San Mateo’s housing stock may get a boost in the coming years if a proposal to build 291 for-sale townhomes to replace four buildings in a six-building office complex west of the Peninsula Golf & Country Club in San Mateo gains traction in the coming months.
Included in a pre-application submitted to the city by the developer Harvest Properties last week for four parcels on Campus Drive are three- and four-story townhomes with pocket parks and accessible trails connecting the development with the surrounding neighborhoods.
Preston O’Connell, partner at Harvest Properties, said the developer has been gathering feedback from the community surrounding the project in the last year since the site was purchased and is looking forward to seeing it make an impact on the regional housing shortage. O’Connell noted the important role the growing number of transit-oriented apartment buildings can play in addressing the housing shortage, but noted not nearly as many entry-level homes have been built.
With plans to designate 10% of the units, or 29 units, provided on the site as affordable to low-income households, the developer is hoping to significantly boost the number of for-sale, affordable units being built in the city, noted O’Connell. He said the developer has already met with neighborhood groups and community stakeholders and expects to continue gathering their input in future neighborhood meetings and public hearings.
“We really view this as a starting point of the discussion with the city and the community,” he said.
By proposing residences for a site largely surrounded by homes, the developer is hoping it is a better fit for the site, where the office park has stood since the 1970s, said O’Connell. He said the developer plans to incorporate suggestions from neighbors to plant native trees on the site and include stop signs and other traffic-calming measures on nearby streets.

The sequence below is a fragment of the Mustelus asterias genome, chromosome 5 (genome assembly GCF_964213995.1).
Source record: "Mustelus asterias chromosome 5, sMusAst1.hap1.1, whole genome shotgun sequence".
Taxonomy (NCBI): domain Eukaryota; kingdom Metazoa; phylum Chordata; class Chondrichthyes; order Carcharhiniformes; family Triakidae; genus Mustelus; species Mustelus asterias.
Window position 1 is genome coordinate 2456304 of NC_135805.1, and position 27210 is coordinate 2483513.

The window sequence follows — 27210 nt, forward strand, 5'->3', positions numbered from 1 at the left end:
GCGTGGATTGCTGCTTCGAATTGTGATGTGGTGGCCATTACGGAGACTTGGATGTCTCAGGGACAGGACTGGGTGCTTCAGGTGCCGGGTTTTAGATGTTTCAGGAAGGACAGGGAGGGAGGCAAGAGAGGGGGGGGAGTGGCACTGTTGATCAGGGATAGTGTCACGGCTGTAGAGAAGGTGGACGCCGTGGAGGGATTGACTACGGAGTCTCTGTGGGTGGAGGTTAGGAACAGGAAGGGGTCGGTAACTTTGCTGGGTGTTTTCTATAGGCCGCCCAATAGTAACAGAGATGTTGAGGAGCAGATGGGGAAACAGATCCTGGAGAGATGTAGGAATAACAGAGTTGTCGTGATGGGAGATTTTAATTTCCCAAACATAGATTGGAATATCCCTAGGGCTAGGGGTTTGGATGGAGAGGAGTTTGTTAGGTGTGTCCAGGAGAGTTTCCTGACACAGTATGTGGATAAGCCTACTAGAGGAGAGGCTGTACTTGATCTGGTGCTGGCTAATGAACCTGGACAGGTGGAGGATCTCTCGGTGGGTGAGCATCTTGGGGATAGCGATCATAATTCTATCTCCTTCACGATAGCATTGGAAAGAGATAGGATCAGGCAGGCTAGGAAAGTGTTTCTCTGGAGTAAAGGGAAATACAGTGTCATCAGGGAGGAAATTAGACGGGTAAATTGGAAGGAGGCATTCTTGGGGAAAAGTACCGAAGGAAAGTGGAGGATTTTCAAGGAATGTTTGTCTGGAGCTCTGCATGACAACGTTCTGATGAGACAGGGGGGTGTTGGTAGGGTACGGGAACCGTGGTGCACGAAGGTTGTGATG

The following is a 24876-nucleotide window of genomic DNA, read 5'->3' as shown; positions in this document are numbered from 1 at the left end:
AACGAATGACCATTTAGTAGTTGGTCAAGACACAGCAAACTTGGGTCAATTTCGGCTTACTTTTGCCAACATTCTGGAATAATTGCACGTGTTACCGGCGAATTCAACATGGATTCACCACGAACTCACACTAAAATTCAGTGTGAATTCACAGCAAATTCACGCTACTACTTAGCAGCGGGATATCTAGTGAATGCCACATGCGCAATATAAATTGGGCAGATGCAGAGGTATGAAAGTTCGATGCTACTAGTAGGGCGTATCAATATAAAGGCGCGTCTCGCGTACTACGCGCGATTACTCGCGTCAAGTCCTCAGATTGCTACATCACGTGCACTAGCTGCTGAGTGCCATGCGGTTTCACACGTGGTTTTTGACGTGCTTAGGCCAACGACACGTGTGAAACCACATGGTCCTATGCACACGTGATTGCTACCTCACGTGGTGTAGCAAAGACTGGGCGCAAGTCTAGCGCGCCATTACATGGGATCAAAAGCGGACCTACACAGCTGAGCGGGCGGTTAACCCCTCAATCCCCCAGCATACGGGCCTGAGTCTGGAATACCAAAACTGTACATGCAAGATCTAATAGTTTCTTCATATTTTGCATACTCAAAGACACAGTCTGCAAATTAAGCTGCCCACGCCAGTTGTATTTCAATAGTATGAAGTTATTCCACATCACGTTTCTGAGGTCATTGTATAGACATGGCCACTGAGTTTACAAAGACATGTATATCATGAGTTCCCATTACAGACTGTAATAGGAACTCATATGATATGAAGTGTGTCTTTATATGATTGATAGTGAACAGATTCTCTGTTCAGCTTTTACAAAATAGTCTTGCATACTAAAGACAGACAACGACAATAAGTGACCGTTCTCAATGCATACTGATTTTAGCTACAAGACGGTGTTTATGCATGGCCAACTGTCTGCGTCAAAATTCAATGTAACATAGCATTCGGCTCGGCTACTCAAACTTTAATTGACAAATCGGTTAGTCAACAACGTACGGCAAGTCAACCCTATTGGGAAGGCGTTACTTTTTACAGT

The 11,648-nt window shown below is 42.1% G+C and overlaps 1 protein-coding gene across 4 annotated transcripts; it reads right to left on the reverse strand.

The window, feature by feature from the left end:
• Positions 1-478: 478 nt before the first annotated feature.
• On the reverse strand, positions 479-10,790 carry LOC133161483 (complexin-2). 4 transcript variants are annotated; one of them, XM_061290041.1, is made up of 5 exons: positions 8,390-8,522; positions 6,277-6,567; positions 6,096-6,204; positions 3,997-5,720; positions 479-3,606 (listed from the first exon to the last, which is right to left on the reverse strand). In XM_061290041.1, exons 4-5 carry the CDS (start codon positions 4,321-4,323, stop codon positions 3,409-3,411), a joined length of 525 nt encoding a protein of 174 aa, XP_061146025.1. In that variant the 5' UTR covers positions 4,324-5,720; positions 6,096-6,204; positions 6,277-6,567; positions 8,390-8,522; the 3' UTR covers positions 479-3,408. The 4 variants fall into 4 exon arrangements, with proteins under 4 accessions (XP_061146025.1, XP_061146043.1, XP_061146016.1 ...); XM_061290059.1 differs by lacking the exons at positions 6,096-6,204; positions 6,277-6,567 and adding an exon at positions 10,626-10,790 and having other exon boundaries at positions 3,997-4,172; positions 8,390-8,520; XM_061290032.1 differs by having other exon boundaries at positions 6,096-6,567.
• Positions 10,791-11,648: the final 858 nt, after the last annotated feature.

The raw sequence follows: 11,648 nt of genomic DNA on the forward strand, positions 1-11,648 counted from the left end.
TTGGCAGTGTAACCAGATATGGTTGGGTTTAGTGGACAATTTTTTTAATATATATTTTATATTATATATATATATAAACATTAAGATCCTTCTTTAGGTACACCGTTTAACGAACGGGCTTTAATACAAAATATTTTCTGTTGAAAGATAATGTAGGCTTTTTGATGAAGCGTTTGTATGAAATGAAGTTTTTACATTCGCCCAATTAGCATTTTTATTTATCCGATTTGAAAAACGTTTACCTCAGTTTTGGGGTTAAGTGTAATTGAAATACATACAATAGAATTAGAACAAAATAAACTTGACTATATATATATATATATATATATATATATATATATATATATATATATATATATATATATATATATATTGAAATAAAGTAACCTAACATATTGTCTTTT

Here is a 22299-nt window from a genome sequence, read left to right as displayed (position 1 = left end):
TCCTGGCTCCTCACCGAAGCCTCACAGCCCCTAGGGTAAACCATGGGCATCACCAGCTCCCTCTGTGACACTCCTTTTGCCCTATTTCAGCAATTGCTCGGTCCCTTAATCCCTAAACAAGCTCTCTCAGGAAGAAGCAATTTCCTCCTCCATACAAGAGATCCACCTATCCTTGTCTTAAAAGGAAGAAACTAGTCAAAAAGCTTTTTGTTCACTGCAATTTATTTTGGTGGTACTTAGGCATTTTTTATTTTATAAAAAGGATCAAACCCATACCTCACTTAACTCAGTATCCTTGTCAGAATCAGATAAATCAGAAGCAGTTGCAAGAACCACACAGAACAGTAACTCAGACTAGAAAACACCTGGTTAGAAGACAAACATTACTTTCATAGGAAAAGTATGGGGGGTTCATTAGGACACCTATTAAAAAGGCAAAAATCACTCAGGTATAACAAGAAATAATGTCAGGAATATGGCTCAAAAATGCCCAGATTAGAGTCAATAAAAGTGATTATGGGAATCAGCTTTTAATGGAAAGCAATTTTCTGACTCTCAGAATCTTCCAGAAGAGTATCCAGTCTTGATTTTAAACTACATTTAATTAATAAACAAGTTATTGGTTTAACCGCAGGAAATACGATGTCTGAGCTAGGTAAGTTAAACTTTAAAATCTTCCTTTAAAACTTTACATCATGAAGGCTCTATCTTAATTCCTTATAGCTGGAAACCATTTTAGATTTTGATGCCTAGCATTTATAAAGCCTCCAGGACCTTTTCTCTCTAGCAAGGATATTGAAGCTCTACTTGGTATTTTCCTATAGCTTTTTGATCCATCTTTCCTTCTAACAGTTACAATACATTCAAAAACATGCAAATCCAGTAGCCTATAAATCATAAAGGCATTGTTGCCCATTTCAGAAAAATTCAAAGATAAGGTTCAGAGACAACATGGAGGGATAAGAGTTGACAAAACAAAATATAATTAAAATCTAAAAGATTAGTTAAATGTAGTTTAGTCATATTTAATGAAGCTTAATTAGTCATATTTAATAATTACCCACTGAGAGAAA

He said some neighbors have welcomed the idea of for-sale homes replacing four of the six office buildings on the site, and added the developer plans to provide a unique set of amenities on the site, including 4 miles of trails, a dog park, a communal garden, a playground and potentially a Montessori school.
Each townhome, with either two or three bedrooms, will have a two-car garage and private open space in the form of balconies and rooftop decks, according to the pre-application.
O’Connell said the development is expected to result in a reduction in the vertical and horizontal massing of the office buildings currently standing on the site, and noted the developer has worked with a traffic consultant to study the project’s impact. As compared with the site’s current office use, the housing development is expected to result in a net reduction in traffic traveling to and from the site, he said.
O’Connell expected many of the businesses currently located in the office complex to relocate to the two buildings that will remain on the site. Though Harvest Properties owns several office projects near the site and another housing development in Redwood City, O’Connell said the developer is looking forward to its first housing project in San Mateo.
The city also received plans to build a four-story, mixed-use building at 2850 S. El Camino Real just north of the Hillsdale Shopping Center. Included in the proposal are 7,500 square feet of ground-floor retail, second-floor office space and 18 two-bedroom apartments on the second, third and fourth floors of the building. The existing surface parking will be removed and 51 underground parking spaces will be provided on the site. Of the 18 rental units offered at the site, three apartments will be designated as affordable for low-income residents, according to the plans.
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